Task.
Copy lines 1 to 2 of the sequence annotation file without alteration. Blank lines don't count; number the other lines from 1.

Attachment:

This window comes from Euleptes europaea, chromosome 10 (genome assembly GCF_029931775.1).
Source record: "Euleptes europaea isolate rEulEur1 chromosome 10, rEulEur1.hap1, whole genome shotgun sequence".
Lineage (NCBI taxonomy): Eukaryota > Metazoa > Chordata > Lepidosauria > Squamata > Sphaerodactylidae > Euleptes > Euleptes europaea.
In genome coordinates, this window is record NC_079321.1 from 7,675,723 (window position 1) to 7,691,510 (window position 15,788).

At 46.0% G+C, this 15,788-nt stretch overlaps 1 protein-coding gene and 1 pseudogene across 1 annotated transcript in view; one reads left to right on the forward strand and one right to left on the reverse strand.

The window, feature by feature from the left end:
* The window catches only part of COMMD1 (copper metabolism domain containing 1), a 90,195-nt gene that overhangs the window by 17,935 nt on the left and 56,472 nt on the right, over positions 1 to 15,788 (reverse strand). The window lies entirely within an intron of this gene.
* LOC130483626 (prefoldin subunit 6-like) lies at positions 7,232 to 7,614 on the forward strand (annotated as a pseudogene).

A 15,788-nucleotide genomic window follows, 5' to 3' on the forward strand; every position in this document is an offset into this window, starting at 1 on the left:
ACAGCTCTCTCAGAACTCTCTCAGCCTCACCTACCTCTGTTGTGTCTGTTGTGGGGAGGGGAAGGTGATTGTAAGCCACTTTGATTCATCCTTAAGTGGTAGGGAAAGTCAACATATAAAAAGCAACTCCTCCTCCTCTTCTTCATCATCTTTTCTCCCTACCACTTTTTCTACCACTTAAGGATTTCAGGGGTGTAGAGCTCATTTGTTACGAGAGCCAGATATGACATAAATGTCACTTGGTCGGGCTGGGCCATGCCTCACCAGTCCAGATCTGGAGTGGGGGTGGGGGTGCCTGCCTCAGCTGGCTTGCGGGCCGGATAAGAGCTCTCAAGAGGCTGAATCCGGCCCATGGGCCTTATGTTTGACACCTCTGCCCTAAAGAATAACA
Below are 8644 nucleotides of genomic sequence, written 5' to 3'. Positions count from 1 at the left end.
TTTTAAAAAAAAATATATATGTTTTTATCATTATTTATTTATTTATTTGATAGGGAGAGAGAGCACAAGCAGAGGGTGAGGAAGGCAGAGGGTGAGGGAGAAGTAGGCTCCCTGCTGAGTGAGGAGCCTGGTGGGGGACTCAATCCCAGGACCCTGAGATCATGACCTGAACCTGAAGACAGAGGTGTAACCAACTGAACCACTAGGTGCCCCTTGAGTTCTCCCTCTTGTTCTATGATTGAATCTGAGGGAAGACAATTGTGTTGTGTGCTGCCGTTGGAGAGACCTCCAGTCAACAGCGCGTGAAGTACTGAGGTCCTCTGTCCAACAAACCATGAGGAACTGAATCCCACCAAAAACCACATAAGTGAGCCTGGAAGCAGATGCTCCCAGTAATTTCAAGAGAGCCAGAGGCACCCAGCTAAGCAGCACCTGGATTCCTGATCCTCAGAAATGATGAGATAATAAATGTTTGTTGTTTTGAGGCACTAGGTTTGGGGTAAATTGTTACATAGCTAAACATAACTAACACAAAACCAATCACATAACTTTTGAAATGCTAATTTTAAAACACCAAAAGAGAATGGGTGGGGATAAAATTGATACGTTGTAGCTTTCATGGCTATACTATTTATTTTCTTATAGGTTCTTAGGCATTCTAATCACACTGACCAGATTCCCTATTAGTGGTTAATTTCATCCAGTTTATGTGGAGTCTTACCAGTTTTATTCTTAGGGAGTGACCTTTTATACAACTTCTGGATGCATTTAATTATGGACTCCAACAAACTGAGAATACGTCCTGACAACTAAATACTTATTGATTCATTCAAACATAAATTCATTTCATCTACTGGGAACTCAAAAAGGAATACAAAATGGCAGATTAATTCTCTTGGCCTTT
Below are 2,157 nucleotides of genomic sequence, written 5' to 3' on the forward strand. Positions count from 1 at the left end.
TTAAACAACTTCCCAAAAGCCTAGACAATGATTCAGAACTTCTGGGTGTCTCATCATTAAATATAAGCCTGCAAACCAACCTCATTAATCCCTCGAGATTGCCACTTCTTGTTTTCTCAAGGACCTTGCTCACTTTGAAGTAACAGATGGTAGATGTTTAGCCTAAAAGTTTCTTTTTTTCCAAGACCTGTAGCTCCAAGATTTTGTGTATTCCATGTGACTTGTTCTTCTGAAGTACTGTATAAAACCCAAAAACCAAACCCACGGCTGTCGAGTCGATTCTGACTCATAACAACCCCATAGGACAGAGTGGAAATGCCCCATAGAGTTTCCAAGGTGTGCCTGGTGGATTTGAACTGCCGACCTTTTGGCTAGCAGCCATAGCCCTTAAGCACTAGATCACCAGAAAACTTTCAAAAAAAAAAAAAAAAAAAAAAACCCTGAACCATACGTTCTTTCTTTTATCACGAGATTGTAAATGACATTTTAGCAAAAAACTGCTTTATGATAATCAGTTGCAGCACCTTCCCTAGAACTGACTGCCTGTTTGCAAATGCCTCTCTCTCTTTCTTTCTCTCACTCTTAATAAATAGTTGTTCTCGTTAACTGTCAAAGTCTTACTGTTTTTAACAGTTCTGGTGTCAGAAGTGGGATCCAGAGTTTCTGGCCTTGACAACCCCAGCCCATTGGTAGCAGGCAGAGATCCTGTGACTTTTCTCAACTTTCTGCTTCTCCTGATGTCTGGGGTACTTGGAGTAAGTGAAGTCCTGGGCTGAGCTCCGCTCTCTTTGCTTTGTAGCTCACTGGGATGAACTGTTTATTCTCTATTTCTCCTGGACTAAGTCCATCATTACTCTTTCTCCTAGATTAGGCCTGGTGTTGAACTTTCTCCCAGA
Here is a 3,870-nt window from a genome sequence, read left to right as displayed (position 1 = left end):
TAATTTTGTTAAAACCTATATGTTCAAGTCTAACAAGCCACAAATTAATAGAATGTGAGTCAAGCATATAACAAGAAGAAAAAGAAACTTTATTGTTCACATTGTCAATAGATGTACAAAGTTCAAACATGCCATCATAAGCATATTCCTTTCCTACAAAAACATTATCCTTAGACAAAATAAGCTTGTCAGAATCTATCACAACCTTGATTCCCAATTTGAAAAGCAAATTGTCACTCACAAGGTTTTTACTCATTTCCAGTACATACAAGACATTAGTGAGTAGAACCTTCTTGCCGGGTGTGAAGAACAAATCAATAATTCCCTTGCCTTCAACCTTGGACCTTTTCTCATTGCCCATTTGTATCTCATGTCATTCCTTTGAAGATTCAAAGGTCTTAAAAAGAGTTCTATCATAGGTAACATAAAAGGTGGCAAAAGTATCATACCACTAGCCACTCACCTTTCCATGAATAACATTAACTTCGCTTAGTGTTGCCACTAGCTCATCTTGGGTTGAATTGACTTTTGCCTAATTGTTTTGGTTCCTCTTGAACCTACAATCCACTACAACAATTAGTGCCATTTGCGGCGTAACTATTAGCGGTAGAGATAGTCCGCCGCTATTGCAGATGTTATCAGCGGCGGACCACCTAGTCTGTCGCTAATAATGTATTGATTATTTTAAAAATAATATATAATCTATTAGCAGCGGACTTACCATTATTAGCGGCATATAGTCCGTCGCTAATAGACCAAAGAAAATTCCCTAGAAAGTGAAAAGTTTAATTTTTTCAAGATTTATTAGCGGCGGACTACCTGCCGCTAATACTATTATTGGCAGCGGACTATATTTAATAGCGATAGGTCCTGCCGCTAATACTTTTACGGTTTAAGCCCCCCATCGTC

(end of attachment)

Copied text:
This window comes from Euleptes europaea, chromosome 10 (genome assembly GCF_029931775.1).
Source record: "Euleptes europaea isolate rEulEur1 chromosome 10, rEulEur1.hap1, whole genome shotgun sequence".